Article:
“My overall experience at BVH as a trans woman definitely had its pros and cons. Some people cared [about her] and made my high school time beyond worth it and some people were ignorant,” Islas said. “Transphobia is everywhere. Just last week I had a transphobic encounter, but I always remind myself that people who try to hurt, make fun or belittle you are acting from a point in their life that they never heal[ed] from. [They] have issues that they don’t deal with and simply choose to project it on you.”
Moving forward, Islas wishes for members of the LGBTQ+ community to disregard prejudicial statements from others and realize that such opinions should be considered as independent from how they should perceive themselves.
“My community [should] learn that the discrimination we face has nothing to do with us and where our lives are going. I see so many people who are seriously depressed and upset about how people do not respect our identities; which is totally valid because I have definitely been there,” Islas said. “It may sting, but we have to keep going, keep dreaming [and] keep using our voice because the world needs [it].”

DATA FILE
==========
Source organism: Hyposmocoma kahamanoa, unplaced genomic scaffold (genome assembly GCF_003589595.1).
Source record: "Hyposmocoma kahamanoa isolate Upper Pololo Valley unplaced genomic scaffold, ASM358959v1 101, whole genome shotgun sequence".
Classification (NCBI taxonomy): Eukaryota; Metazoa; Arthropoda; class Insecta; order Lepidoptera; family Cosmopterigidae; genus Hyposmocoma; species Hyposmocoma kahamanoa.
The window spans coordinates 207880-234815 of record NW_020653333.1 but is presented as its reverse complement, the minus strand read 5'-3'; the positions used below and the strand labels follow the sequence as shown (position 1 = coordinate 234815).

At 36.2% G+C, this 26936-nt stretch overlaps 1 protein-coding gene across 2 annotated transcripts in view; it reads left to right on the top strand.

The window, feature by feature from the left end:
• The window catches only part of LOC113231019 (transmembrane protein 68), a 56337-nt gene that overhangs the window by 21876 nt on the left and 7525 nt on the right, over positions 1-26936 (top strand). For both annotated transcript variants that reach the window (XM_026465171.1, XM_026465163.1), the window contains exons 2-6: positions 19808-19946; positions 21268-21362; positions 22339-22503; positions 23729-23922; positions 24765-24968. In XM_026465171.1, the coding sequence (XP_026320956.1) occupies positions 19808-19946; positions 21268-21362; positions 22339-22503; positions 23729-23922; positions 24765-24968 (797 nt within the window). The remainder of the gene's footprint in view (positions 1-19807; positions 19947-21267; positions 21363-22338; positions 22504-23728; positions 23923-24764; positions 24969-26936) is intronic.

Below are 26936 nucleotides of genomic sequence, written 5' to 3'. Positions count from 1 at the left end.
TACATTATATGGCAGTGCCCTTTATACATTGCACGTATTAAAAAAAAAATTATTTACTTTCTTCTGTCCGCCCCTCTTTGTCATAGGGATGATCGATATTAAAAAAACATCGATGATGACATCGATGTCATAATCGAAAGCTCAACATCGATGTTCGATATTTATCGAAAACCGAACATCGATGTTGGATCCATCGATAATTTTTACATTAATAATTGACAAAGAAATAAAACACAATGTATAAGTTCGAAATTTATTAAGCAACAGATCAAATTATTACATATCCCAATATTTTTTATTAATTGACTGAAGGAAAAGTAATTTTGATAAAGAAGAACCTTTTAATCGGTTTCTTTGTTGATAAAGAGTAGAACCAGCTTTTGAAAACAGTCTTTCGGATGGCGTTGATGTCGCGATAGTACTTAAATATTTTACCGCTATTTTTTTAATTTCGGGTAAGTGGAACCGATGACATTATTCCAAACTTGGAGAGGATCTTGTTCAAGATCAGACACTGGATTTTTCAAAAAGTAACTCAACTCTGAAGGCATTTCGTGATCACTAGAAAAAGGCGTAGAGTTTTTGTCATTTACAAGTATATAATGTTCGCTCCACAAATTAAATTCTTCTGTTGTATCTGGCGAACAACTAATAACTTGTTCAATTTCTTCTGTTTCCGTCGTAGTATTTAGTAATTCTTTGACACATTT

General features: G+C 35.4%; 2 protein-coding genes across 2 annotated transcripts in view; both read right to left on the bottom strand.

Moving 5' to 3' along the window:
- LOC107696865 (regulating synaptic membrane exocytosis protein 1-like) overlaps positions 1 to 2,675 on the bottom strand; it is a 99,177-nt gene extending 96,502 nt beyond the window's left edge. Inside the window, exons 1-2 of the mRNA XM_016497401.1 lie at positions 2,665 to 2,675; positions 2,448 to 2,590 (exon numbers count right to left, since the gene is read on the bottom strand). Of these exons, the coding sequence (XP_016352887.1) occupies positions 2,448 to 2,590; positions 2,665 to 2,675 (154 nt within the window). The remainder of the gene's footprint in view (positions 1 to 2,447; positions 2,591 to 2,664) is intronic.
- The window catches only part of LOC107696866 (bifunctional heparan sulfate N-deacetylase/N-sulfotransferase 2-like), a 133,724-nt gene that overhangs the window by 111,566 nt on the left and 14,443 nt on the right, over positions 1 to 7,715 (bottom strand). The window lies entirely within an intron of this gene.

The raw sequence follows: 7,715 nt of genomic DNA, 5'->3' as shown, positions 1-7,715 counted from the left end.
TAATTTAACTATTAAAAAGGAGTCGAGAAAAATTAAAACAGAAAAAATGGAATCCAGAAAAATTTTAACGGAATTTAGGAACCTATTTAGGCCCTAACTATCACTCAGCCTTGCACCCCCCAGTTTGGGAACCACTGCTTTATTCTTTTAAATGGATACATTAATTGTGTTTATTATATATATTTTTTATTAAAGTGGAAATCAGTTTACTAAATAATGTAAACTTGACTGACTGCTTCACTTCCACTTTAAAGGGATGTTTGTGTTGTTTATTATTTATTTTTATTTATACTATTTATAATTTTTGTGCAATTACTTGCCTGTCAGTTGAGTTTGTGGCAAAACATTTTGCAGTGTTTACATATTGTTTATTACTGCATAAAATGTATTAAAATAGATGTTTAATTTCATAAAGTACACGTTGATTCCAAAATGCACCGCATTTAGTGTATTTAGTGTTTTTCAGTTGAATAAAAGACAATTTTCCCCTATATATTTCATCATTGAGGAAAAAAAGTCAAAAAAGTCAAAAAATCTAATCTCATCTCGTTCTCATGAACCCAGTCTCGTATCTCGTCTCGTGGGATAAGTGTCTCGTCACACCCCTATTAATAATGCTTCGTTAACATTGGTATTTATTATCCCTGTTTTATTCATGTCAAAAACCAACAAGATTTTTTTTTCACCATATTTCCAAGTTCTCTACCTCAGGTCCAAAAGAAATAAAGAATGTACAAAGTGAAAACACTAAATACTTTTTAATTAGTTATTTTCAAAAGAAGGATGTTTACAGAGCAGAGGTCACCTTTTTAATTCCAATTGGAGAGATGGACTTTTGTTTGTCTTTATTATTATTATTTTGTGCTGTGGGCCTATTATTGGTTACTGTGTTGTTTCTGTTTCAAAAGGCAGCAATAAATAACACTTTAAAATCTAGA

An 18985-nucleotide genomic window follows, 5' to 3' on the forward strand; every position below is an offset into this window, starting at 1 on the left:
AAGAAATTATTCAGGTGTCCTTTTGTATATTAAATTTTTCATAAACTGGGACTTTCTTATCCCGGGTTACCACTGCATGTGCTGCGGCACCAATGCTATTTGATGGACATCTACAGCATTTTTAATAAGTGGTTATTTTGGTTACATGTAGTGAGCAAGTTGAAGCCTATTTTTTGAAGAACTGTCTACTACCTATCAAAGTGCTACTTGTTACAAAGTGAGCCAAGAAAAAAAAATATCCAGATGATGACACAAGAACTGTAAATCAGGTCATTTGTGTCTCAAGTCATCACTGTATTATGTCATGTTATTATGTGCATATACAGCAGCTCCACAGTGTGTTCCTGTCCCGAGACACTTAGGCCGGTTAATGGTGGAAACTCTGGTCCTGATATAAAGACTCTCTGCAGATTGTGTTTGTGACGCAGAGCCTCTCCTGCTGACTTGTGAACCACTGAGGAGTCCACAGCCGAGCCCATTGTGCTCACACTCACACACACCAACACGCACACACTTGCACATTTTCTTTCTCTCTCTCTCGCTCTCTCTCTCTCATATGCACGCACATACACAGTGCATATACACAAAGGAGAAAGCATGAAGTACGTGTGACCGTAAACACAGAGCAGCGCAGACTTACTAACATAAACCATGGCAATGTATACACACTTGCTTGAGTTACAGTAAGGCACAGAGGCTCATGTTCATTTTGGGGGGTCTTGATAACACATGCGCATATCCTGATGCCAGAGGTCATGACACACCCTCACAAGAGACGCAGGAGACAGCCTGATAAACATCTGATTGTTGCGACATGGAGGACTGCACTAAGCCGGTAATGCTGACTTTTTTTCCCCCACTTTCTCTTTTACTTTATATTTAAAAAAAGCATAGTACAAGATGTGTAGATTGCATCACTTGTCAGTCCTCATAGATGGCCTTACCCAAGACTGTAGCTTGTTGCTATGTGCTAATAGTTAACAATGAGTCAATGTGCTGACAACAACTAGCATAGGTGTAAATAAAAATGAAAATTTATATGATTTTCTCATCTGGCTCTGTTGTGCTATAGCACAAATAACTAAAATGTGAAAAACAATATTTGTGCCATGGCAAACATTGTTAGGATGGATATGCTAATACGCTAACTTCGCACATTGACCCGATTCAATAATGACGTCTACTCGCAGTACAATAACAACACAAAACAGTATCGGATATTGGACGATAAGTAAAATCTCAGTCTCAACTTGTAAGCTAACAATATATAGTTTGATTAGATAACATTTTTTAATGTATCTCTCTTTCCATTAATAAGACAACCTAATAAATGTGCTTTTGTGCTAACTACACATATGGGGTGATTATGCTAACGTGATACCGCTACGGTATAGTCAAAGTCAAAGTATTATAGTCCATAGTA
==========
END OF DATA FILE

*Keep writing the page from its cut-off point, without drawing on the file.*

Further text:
In an effort to combat some of the hurdles that many LGBTQ+ individuals face, Islas emphasized the importance of being cognizant of people’s differences at school settings. Doing so, to Islas, helps promote a more supportive environment, especially for LGBTQ+ students.
“School [is] oftentimes a safe space for many cisgender, heterosexual students, where they are not mocked for their identity. It should be the same for LGBTQ+ students; they should be celebrated at school not judged or made fun of,” Islas said.
Islas is now advocating for the struggles of the LGBTQ+ community, especially transgender individuals through her job. Presently, she works for Amnesty International Charity. Her responsibilities entail exploring different streets of Los Angeles, spreading awareness about human rights violations occurring in the world, specifically in regards to transgender immigrants.